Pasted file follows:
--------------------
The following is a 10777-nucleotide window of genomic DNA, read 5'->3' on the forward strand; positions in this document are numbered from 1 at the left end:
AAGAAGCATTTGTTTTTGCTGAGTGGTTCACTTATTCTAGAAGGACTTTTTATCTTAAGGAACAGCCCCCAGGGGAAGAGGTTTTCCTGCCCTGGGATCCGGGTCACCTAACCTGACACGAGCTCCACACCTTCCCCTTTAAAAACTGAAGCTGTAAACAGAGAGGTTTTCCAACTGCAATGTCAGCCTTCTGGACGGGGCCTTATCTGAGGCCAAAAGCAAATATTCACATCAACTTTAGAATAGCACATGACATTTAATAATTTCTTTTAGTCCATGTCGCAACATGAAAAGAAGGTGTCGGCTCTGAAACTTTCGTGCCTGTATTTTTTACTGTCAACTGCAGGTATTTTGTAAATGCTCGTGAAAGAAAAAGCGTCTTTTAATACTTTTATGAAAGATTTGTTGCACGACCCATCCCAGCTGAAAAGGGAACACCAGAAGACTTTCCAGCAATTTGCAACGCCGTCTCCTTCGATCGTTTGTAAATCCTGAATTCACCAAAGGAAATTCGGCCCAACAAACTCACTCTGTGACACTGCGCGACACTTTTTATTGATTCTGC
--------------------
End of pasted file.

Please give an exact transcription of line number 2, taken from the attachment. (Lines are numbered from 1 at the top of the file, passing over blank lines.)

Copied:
AAGAAGCATTTGTTTTTGCTGAGTGGTTCACTTATTCTAGAAGGACTTTTTATCTTAAGGAACAGCCCCCAGGGGAAGAGGTTTTCCTGCCCTGGGATCCGGGTCACCTAACCTGACACGAGCTCCACACCTTCCCCTTTAAAAACTGAAGCTGTAAACAGAGAGGTTTTCCAACTGCAATGTCAGCCTTCTGGACGGGGCCTTATCTGAGGCCAAAAGCAAATATTCACATCAACTTTAGAATAGCACATGACATTTAATAATTTCTTTTAGTCCATGTCGCAACATGAAAAGAAGGTGTCGGCTCTGAAACTTTCGTGCCTGTATTTTTTACTGTCAACTGCAGGTATTTTGTAAATGCTCGTGAAAGAAAAAGCGTCTTTTAATACTTTTATGAAAGATTTGTTGCACGACCCATCCCAGCTGAAAAGGGAACACCAGAAGACTTTCCAGCAATTTGCAACGCCGTCTCCTTCGATCGTTTGTAAATCCTGAATTCACCAAAGGAAATTCGGCCCAACAAACTCACTCTGTGACACTGCGCGACACTTTTTATTGATTCTGC